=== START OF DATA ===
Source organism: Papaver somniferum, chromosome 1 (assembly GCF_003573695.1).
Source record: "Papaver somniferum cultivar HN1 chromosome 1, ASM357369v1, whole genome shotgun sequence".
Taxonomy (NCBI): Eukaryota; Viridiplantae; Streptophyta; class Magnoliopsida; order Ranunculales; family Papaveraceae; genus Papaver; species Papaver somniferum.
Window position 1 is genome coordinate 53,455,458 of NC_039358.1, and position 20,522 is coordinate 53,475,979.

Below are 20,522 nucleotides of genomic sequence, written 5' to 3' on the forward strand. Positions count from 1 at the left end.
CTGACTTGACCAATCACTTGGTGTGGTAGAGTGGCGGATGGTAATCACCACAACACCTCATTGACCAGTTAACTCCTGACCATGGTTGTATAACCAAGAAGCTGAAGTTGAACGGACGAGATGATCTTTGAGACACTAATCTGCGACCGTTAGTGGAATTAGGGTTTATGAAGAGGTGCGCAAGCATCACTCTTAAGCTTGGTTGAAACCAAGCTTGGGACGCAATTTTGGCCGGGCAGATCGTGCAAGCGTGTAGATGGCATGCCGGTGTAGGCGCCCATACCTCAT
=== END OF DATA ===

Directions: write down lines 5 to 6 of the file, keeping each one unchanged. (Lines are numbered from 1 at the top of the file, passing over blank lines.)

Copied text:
Below are 20,522 nucleotides of genomic sequence, written 5' to 3' on the forward strand. Positions count from 1 at the left end.
CTGACTTGACCAATCACTTGGTGTGGTAGAGTGGCGGATGGTAATCACCACAACACCTCATTGACCAGTTAACTCCTGACCATGGTTGTATAACCAAGAAGCTGAAGTTGAACGGACGAGATGATCTTTGAGACACTAATCTGCGACCGTTAGTGGAATTAGGGTTTATGAAGAGGTGCGCAAGCATCACTCTTAAGCTTGGTTGAAACCAAGCTTGGGACGCAATTTTGGCCGGGCAGATCGTGCAAGCGTGTAGATGGCATGCCGGTGTAGGCGCCCATACCTCAT